Illinois Cleans Up After Deadly Tornadoes

Residents across southern Illinois picked up what they could salvage from their wrecked homes and braced for more bad weather as tornadoes (search) loomed in the forecast.

At least four tornadoes hit southern Illinois late Tuesday and early Wednesday, killing two people, injuring at least 20 and destroying or damaging scores of homes in three counties.

"It's a very, very rural area so the damage is very spread out," said Bill Burke, director of the Illinois Emergency Management Agency (search). Gov. Rod Blagojevich was considering declaring the region a state disaster area.

In Mermet, the trailer of retired hospice worker Mariam Houchins, 65, was wrapped around tree trunks; her body was found in a ravine. A few miles away in the town of Grand Chain, Steve Kohn, 53, also died after a tornado damaged his house, said Pulaski County Coroner Lisa Tarpley.

Between the lashing rain and storms, residents of the Midwest and Southeast were trying to clean up. A deadly series of tornadoes touched down across the region on Sunday, leaving 40 people dead.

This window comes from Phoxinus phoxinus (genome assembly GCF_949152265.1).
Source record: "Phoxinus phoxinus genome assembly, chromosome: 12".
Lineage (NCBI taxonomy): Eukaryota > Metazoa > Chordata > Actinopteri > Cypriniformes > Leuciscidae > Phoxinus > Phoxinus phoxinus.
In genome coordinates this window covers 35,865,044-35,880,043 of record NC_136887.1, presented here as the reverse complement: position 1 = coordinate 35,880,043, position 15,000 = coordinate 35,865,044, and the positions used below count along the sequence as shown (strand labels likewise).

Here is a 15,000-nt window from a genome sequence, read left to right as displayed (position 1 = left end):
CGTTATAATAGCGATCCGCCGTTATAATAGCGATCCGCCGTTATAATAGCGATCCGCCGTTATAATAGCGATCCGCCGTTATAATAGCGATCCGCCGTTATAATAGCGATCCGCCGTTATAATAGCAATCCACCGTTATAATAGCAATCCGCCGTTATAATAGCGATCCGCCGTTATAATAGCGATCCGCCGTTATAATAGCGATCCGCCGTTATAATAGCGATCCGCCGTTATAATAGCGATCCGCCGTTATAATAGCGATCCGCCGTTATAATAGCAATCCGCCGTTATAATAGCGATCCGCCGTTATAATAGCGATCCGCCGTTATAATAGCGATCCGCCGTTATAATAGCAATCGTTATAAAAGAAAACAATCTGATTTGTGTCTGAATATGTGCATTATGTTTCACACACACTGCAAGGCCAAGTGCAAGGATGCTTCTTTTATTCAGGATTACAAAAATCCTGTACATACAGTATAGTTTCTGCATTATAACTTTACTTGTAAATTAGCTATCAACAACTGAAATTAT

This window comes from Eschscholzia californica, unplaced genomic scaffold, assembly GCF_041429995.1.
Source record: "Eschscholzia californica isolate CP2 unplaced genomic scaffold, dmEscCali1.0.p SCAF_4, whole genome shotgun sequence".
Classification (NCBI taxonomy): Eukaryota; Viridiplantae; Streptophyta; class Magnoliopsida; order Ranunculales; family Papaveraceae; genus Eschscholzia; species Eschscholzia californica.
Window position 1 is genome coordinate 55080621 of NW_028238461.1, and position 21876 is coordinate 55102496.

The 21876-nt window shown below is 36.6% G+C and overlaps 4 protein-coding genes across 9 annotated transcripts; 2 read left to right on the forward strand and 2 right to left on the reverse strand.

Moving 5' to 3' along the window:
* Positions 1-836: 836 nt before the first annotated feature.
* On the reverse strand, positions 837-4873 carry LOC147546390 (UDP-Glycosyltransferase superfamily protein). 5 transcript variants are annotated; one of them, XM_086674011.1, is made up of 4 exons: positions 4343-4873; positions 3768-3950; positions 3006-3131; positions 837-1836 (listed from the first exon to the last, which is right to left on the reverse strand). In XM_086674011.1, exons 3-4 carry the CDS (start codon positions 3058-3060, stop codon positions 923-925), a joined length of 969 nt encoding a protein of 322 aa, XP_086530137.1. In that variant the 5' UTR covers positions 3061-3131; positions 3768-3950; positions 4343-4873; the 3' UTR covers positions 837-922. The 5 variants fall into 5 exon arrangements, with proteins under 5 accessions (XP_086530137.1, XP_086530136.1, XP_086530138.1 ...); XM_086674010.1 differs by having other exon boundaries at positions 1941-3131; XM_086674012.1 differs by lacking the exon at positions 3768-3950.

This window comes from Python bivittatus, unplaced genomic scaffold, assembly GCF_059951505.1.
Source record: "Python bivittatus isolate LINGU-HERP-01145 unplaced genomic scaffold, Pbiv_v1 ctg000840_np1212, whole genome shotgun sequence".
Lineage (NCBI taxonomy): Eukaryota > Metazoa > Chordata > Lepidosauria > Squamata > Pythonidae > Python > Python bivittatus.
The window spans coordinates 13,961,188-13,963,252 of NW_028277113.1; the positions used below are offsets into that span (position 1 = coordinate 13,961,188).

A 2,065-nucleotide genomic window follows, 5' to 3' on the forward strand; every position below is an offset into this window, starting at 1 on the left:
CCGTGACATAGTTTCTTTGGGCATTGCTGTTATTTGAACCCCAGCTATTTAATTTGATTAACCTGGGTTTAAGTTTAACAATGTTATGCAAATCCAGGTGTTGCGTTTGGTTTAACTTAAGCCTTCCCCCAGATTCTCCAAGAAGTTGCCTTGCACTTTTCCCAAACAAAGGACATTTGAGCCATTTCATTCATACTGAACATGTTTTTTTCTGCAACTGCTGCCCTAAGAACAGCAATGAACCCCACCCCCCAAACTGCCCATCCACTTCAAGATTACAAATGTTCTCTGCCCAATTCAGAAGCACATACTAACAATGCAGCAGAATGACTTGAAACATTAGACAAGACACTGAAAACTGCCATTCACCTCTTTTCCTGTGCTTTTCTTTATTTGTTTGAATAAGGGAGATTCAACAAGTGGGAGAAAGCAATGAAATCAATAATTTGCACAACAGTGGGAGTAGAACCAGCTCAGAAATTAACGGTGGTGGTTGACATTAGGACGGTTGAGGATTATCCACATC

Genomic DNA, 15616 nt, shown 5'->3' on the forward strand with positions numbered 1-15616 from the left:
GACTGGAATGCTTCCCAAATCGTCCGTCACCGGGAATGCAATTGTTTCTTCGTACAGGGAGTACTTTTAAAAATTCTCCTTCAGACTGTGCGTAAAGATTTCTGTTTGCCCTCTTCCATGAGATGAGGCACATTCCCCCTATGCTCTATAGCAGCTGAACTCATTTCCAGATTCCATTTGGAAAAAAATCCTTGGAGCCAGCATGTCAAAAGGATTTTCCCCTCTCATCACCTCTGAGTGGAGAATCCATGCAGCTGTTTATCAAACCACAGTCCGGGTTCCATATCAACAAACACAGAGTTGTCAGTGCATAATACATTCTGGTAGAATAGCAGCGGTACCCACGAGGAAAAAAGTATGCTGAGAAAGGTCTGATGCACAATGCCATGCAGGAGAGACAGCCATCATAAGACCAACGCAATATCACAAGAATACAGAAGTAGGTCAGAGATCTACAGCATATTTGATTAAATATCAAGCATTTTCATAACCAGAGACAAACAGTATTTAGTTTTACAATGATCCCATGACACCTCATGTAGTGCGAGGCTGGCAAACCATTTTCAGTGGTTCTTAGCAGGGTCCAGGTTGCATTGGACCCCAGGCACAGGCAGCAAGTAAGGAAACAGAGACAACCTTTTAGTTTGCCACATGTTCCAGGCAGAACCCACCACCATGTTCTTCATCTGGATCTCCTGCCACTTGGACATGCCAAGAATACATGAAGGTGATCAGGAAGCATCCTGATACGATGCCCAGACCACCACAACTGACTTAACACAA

Tornadoes early Wednesday also hit Texas, Georgia, northeastern Mississippi and Downsville, La., but no serious injuries were reported. High wind and heavy rain also hit parts of Arkansas and Alabama, where officials closed schools and some churches canceled midweek services.

Severe weather could return to southern Illinois Thursday afternoon, bringing heavy rain and more tornadoes, said meteorologist Greg Meffert with the National Weather Service (search) in Paducah, Ky.

In eastern Tennessee, which has been drenched by rain since Sunday, flooding forced Chattanooga residents to take emergency shelter as the Tennessee River rose to its highest level in 30 years. The Tennessee Valley Authority said some 480 homes and other structures could be flooded and damage could reach $17 million.

Alabama Gov. Bob Riley declared a state of emergency in Jefferson County, which was deluged by flooding and wind damage. More than 5 inches of rain fell at the Birmingham airport in six hours.

The death toll from the weekend's storms stood at 18 in Missouri, 15 in Tennessee and seven in Kansas. The last person listed as missing in Pierce City, Mo., turned up safe Wednesday.

Among the Missouri victims was an infant who was pulled from his father's arms at a trailer park in Monett, the child's grandfather said. Four-month-old Jacob Aldaba Rueda died Sunday night at a Joplin hospital.

The family had moved to the area only two weeks ago, Felipe Rueda said.

"They had saved up $7,000, but it was in the trailer," Rueda said. "It's gone. They can't find anything at all."

The Insurance Information Institute, a trade association based in New York City, said Wednesday that the tornadoes could cost insurers at least $325 million.